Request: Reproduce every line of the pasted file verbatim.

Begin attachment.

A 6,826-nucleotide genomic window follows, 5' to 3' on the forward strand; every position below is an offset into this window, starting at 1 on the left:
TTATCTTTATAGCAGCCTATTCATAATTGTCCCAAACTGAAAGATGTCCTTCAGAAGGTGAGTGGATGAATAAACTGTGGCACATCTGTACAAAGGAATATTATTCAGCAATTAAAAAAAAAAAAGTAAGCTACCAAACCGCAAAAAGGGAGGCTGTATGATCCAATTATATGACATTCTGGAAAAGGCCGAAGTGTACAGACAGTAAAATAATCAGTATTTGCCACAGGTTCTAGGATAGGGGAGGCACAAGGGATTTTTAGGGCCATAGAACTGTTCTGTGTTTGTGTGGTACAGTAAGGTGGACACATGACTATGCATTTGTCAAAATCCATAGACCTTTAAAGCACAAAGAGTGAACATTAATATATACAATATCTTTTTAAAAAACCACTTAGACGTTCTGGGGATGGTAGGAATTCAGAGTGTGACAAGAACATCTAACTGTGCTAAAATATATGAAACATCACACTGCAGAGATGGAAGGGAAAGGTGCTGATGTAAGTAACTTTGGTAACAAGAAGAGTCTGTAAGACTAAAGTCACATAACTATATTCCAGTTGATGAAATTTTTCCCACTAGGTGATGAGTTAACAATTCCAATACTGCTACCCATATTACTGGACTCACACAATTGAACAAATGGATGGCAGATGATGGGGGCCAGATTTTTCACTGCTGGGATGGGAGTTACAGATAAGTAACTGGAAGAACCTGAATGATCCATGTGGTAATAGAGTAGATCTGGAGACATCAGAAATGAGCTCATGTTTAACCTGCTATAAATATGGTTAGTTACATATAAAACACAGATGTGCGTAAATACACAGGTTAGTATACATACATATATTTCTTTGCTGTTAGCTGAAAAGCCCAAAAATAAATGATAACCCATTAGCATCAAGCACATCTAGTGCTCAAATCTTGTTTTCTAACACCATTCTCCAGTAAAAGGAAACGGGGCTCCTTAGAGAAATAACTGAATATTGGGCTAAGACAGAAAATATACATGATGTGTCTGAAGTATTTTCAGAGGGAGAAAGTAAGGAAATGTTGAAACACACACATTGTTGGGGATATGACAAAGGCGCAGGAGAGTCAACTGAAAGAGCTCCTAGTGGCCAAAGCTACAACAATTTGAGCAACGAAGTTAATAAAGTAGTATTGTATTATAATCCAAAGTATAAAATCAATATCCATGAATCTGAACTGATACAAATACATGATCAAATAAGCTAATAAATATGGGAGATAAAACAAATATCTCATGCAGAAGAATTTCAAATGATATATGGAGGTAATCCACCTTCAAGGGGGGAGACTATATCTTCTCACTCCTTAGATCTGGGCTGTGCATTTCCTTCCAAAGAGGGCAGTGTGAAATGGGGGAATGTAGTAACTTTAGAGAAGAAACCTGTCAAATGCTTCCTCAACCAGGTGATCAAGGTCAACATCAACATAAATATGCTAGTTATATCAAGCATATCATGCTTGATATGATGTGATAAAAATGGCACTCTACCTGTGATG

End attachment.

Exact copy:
A 6,826-nucleotide genomic window follows, 5' to 3' on the forward strand; every position below is an offset into this window, starting at 1 on the left:
TTATCTTTATAGCAGCCTATTCATAATTGTCCCAAACTGAAAGATGTCCTTCAGAAGGTGAGTGGATGAATAAACTGTGGCACATCTGTACAAAGGAATATTATTCAGCAATTAAAAAAAAAAAAGTAAGCTACCAAACCGCAAAAAGGGAGGCTGTATGATCCAATTATATGACATTCTGGAAAAGGCCGAAGTGTACAGACAGTAAAATAATCAGTATTTGCCACAGGTTCTAGGATAGGGGAGGCACAAGGGATTTTTAGGGCCATAGAACTGTTCTGTGTTTGTGTGGTACAGTAAGGTGGACACATGACTATGCATTTGTCAAAATCCATAGACCTTTAAAGCACAAAGAGTGAACATTAATATATACAATATCTTTTTAAAAAACCACTTAGACGTTCTGGGGATGGTAGGAATTCAGAGTGTGACAAGAACATCTAACTGTGCTAAAATATATGAAACATCACACTGCAGAGATGGAAGGGAAAGGTGCTGATGTAAGTAACTTTGGTAACAAGAAGAGTCTGTAAGACTAAAGTCACATAACTATATTCCAGTTGATGAAATTTTTCCCACTAGGTGATGAGTTAACAATTCCAATACTGCTACCCATATTACTGGACTCACACAATTGAACAAATGGATGGCAGATGATGGGGGCCAGATTTTTCACTGCTGGGATGGGAGTTACAGATAAGTAACTGGAAGAACCTGAATGATCCATGTGGTAATAGAGTAGATCTGGAGACATCAGAAATGAGCTCATGTTTAACCTGCTATAAATATGGTTAGTTACATATAAAACACAGATGTGCGTAAATACACAGGTTAGTATACATACATATATTTCTTTGCTGTTAGCTGAAAAGCCCAAAAATAAATGATAACCCATTAGCATCAAGCACATCTAGTGCTCAAATCTTGTTTTCTAACACCATTCTCCAGTAAAAGGAAACGGGGCTCCTTAGAGAAATAACTGAATATTGGGCTAAGACAGAAAATATACATGATGTGTCTGAAGTATTTTCAGAGGGAGAAAGTAAGGAAATGTTGAAACACACACATTGTTGGGGATATGACAAAGGCGCAGGAGAGTCAACTGAAAGAGCTCCTAGTGGCCAAAGCTACAACAATTTGAGCAACGAAGTTAATAAAGTAGTATTGTATTATAATCCAAAGTATAAAATCAATATCCATGAATCTGAACTGATACAAATACATGATCAAATAAGCTAATAAATATGGGAGATAAAACAAATATCTCATGCAGAAGAATTTCAAATGATATATGGAGGTAATCCACCTTCAAGGGGGGAGACTATATCTTCTCACTCCTTAGATCTGGGCTGTGCATTTCCTTCCAAAGAGGGCAGTGTGAAATGGGGGAATGTAGTAACTTTAGAGAAGAAACCTGTCAAATGCTTCCTCAACCAGGTGATCAAGGTCAACATCAACATAAATATGCTAGTTATATCAAGCATATCATGCTTGATATGATGTGATAAAAATGGCACTCTACCTGTGATG